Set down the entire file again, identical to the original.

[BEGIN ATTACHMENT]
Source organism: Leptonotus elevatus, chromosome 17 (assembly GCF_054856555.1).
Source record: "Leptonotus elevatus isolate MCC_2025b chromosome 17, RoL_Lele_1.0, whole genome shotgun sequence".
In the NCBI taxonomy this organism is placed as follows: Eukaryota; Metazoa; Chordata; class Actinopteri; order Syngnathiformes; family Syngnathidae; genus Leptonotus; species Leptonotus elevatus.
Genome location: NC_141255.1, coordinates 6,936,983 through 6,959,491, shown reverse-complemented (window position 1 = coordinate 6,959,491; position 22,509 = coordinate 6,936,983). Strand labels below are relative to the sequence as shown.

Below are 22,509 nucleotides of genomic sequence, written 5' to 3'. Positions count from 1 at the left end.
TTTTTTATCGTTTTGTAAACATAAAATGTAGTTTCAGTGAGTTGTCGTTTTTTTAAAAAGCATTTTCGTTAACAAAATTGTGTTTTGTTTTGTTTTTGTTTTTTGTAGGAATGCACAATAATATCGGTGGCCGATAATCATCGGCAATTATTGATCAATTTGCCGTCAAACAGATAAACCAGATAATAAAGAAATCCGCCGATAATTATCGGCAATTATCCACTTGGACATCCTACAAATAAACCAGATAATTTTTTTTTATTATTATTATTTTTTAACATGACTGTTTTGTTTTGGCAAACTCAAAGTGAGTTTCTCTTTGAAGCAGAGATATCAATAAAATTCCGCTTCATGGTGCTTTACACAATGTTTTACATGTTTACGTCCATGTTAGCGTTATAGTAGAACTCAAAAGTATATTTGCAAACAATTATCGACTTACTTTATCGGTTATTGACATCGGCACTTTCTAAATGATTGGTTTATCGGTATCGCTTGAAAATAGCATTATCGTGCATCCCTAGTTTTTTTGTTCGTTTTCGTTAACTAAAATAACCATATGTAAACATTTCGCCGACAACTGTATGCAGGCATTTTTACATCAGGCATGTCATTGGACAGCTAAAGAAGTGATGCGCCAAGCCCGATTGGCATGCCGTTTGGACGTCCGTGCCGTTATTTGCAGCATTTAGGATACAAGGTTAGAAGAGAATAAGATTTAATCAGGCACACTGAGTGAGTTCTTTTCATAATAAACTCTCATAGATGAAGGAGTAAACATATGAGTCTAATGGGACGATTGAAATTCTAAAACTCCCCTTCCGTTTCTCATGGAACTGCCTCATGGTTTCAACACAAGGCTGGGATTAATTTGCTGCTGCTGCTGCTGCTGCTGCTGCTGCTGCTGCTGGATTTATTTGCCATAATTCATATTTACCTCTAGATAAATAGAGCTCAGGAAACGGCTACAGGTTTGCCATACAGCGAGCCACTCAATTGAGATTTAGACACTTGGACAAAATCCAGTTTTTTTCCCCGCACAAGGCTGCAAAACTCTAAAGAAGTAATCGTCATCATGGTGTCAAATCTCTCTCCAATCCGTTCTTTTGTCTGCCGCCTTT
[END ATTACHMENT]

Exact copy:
Source organism: Leptonotus elevatus, chromosome 17 (assembly GCF_054856555.1).
Source record: "Leptonotus elevatus isolate MCC_2025b chromosome 17, RoL_Lele_1.0, whole genome shotgun sequence".
In the NCBI taxonomy this organism is placed as follows: Eukaryota; Metazoa; Chordata; class Actinopteri; order Syngnathiformes; family Syngnathidae; genus Leptonotus; species Leptonotus elevatus.
Genome location: NC_141255.1, coordinates 6,936,983 through 6,959,491, shown reverse-complemented (window position 1 = coordinate 6,959,491; position 22,509 = coordinate 6,936,983). Strand labels below are relative to the sequence as shown.

Below are 22,509 nucleotides of genomic sequence, written 5' to 3'. Positions count from 1 at the left end.
TTTTTTATCGTTTTGTAAACATAAAATGTAGTTTCAGTGAGTTGTCGTTTTTTTAAAAAGCATTTTCGTTAACAAAATTGTGTTTTGTTTTGTTTTTGTTTTTTGTAGGAATGCACAATAATATCGGTGGCCGATAATCATCGGCAATTATTGATCAATTTGCCGTCAAACAGATAAACCAGATAATAAAGAAATCCGCCGATAATTATCGGCAATTATCCACTTGGACATCCTACAAATAAACCAGATAATTTTTTTTTATTATTATTATTTTTTAACATGACTGTTTTGTTTTGGCAAACTCAAAGTGAGTTTCTCTTTGAAGCAGAGATATCAATAAAATTCCGCTTCATGGTGCTTTACACAATGTTTTACATGTTTACGTCCATGTTAGCGTTATAGTAGAACTCAAAAGTATATTTGCAAACAATTATCGACTTACTTTATCGGTTATTGACATCGGCACTTTCTAAATGATTGGTTTATCGGTATCGCTTGAAAATAGCATTATCGTGCATCCCTAGTTTTTTTGTTCGTTTTCGTTAACTAAAATAACCATATGTAAACATTTCGCCGACAACTGTATGCAGGCATTTTTACATCAGGCATGTCATTGGACAGCTAAAGAAGTGATGCGCCAAGCCCGATTGGCATGCCGTTTGGACGTCCGTGCCGTTATTTGCAGCATTTAGGATACAAGGTTAGAAGAGAATAAGATTTAATCAGGCACACTGAGTGAGTTCTTTTCATAATAAACTCTCATAGATGAAGGAGTAAACATATGAGTCTAATGGGACGATTGAAATTCTAAAACTCCCCTTCCGTTTCTCATGGAACTGCCTCATGGTTTCAACACAAGGCTGGGATTAATTTGCTGCTGCTGCTGCTGCTGCTGCTGCTGCTGCTGCTGGATTTATTTGCCATAATTCATATTTACCTCTAGATAAATAGAGCTCAGGAAACGGCTACAGGTTTGCCATACAGCGAGCCACTCAATTGAGATTTAGACACTTGGACAAAATCCAGTTTTTTTCCCCGCACAAGGCTGCAAAACTCTAAAGAAGTAATCGTCATCATGGTGTCAAATCTCTCTCCAATCCGTTCTTTTGTCTGCCGCCTTT